As any child of the television age knows, among the most important decisions one faces in life is which kinds of soaps and detergents to use. The consequences of not having clothes that are cleaner than clean and brighter than bright, or of using the wrong brand of cleanser on your pearly skin, are too horrible to contemplate.
But what are all those commercials selling us? What are soaps and detergents?
Soap has a straightforward definition (although it’s not one they push in advertising): it’s a natural cleansing agent produced by the reaction of an alkali with animal fat or vegetable oil. A detergent is a synthetic chemical that acts as a soap. Most detergents are synthesized from hydrocarbons (found in oil, if you want to be crude about it).
Whether you’re washing with soap or detergent, the process is the same. Both contain “surfactants” (short for “surface-active agents”). Surfactant molecules have one end which is “hydrophilic,” or attracted to water, and another end which is “hydrophobic,” or not attracted to water: instead, it’s attracted to substances such as oils.
Just like what used to be called hydrophobia makes dogs foam at the mouth, the hydrophobia of one end of the surfactant molecule makes soapy water foam. That’s because it interferes with the usual bonding of the water molecules to each other. One effect of this is to make it possible for water to form much thinner films than usual, which sometimes trap air, creating bubbles. The more important effect is to make it possible for water to slip into smaller spaces than usual, such as between a bit of grit and a strand of fibre. At the same time, the hydrophobic end of the surfactant molecule binds with the dirt itself. Agitation by hand or machine helps the surfactant pull the dirt free of the surface being cleaned, and once the dirt is suspended in water, the surfactant molecules cluster around it, the ends that are attracted to dirt pointing in and the ends that are attracted to water pointing out. This helps keep the dirt suspended until it’s rinsed away.
Soap doesn’t work well in hard water because it binds with the minerals in the water to form an insoluble curd (sounds disgusting, doesn’t it?). Overcoming this problem was a main impetus to the development of detergents.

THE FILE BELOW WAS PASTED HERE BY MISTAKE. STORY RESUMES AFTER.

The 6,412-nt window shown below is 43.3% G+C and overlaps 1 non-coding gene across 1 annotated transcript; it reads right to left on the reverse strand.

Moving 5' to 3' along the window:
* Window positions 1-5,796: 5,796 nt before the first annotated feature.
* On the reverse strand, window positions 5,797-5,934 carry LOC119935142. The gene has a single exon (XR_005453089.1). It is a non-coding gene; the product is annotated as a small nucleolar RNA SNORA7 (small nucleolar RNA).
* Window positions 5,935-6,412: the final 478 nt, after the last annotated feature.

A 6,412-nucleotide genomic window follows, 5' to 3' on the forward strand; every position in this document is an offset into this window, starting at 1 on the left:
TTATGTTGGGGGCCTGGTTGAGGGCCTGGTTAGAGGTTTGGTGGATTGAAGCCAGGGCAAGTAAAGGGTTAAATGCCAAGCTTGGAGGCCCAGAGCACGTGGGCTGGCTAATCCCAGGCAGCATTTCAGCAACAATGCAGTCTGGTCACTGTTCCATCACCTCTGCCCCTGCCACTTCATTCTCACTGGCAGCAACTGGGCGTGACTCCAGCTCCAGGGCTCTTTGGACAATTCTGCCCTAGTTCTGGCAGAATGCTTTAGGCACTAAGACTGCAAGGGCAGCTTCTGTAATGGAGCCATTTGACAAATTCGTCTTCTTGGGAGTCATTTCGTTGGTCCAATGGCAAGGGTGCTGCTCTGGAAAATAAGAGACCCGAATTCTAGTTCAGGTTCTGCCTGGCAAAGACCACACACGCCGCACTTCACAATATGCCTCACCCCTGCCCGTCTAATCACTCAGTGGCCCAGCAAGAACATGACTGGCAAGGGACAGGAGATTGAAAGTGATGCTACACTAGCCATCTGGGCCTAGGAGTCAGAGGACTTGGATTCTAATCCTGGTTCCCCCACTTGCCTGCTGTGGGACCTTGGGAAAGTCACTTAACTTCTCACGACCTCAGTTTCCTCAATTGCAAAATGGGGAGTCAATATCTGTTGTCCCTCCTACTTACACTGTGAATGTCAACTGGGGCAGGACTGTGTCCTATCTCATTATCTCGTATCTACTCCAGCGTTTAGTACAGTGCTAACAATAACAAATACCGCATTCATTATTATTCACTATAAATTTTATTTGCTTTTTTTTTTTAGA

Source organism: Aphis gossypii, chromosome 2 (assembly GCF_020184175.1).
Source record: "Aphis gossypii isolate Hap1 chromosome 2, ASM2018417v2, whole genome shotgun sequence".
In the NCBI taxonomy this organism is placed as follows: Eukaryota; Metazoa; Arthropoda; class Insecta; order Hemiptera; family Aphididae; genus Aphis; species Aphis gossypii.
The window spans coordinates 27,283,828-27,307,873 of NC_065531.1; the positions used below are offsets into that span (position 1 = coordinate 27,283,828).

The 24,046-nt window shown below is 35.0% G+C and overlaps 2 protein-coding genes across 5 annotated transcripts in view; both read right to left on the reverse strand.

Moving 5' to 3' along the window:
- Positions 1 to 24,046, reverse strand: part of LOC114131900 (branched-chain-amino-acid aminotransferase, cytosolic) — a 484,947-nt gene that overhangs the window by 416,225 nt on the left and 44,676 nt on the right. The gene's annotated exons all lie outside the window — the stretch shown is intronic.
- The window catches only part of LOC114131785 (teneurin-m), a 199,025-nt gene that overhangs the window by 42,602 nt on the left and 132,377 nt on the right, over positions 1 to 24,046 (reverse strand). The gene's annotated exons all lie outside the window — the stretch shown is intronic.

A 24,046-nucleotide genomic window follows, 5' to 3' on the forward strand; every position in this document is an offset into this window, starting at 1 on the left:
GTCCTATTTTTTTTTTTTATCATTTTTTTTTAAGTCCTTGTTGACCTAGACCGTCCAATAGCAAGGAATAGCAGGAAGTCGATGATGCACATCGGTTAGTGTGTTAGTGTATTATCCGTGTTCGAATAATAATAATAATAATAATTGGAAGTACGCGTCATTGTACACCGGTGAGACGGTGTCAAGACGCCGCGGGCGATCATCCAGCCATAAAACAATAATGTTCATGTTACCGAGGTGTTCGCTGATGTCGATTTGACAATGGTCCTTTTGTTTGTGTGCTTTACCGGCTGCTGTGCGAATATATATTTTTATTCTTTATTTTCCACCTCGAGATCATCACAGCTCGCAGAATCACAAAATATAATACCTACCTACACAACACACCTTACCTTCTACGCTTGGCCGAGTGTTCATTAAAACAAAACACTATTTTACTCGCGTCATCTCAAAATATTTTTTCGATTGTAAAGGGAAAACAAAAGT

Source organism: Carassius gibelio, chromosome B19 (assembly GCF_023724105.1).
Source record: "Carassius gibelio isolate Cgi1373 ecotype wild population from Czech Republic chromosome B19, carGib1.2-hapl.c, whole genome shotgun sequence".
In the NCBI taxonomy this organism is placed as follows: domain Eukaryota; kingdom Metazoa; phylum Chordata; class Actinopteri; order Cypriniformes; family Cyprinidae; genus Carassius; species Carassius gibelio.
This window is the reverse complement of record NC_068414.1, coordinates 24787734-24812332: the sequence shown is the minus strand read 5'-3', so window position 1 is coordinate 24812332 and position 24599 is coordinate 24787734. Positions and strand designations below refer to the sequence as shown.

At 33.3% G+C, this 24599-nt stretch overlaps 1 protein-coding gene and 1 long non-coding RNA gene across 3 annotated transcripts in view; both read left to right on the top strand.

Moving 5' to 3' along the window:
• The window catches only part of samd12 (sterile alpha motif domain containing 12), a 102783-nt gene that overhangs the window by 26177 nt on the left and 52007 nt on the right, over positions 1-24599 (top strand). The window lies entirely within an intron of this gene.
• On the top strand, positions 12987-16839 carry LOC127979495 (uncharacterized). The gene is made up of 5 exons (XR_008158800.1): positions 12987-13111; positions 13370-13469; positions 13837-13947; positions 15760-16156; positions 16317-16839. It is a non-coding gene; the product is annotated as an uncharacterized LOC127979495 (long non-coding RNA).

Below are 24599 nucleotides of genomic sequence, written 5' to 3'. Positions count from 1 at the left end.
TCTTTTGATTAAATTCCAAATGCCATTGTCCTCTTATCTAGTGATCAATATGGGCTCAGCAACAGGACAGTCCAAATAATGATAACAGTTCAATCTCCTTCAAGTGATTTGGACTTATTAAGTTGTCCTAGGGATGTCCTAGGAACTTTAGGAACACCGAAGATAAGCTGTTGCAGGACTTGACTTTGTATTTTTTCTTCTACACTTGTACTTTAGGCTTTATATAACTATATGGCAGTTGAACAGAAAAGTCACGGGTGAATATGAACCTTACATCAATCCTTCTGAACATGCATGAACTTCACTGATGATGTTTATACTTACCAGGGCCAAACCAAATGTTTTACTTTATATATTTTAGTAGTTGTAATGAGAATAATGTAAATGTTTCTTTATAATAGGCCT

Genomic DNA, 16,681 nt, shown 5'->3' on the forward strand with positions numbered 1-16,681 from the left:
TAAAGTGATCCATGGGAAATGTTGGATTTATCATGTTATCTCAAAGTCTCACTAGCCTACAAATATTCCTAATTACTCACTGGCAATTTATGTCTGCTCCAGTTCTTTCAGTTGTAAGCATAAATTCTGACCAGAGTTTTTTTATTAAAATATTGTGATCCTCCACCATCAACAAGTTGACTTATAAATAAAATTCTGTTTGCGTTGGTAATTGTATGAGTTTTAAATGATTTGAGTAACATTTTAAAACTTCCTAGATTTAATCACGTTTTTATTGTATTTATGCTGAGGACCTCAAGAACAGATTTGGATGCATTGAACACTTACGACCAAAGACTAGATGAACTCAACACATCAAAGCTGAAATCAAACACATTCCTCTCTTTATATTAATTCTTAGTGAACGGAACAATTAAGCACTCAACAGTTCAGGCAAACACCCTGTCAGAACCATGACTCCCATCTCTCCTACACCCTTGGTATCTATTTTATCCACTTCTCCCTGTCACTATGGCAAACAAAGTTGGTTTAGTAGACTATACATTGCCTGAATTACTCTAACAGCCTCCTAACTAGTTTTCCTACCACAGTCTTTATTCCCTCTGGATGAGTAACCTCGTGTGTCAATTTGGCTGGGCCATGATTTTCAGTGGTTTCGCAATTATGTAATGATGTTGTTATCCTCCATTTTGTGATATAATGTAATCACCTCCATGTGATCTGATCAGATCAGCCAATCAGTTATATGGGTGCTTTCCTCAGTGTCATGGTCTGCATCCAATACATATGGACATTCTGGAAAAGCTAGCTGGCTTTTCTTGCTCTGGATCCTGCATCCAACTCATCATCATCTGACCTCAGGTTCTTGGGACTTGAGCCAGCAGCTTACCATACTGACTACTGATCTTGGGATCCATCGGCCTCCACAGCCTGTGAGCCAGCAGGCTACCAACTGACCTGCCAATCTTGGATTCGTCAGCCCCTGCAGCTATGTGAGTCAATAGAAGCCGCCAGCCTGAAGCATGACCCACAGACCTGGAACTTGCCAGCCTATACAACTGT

Besides having synthesized surfactants in them that don’t bind with hardness minerals, modern detergents contain additional chemicals soaps lack, called builders, that further help control hardness minerals, maintain the proper level of alkalinity (which maintains the effectiveness of the surfactant), suspend soil particles and break down oily soils.
Detergents may also include chemicals to keep soil from being re-deposited, plus brighteners, bleaches, corrosion inhibitors, suds-control agents (in some detergents, the suds you see are like the coloring in colas: they’re only there because consumers expect them), perfumes and colorants. Since detergents are synthesized, they can be designed to serve a wider variety of uses than soap, from cleaning hair to cleaning ovens.
The earliest reference to soap comes from Mesopotamian clay tablets from around 3,000 B.C. Much later, the Romans spread their knowledge of soapmaking (such as it was: the standard method was to boil animal fat in wood ashes) around the world.
In the Middle Ages important centers of soapmaking developed in Spain, France, and England, but manufacturing remained crude until the Industrial Revolution, when inventions such as the steam engine and improved techniques enabled soapmaking to become competitive industry. The use of animal fat gave way to vegetable oils as exploration of the New World opened up sources of new oils such as palm and coconut.
The first detergent, a mixture of soap and sodium salts, was marketed by a German company in 1907 under the name of Pilser (not to be confused with Pilsner, or you’ll be sorry). The first detergents were introduced in the United States in the early 1930s. They performed better than soaps in hard water but didn’t clean all that well overall.
The next breakthrough, after the Second World War, was the first detergent with a builder: phosphate. It worked in hard water and had good all-around cleaning power.
Some early detergent surfactants weren’t easily broken down by bacteria, so concentrations of them sometimes built up to the point that streams would foam like dishwater. In response, the U.S. detergent industry changed in 1965 to new materials that are quickly broken down and eliminated from the environment.
However, detergents continued to be “built” with phosphate, which contains the element phosphorus. Phosphorus is an essential nutrient to water plants and algae, so increasing the level of phosphorus in the water leads to lakes choked with weeds and algae. (Anybody know a lake like that?)
Various places have banned the sale of detergents with phosphates, and detergent manufacturers are responding by reducing phosphate use. To get the same cleansing power in non-phosphate-built detergents, some manufacturers add extra surfactants, while others have added enzymes normally found in the digestive tract, which, as you might expect, are particularly good at removing food stains..
Soap is easy to manufacture at home: all it takes is lard, lye and a little know-how. You just melt lard in a low-heat oven, cool it down a bit, stir in lye solution, let it all harden, age it for three or four weeks, and presto! Soap. Colouring and perfumes can be added during the process, and it can be molded into pleasing or humorous shapes.
My idea is to market a bunch of little soaps molded into the likenesses of Placido Domingo, Luciano Pavarotti and Beverly Sills.
With the whole set, you can stage your own soap opera!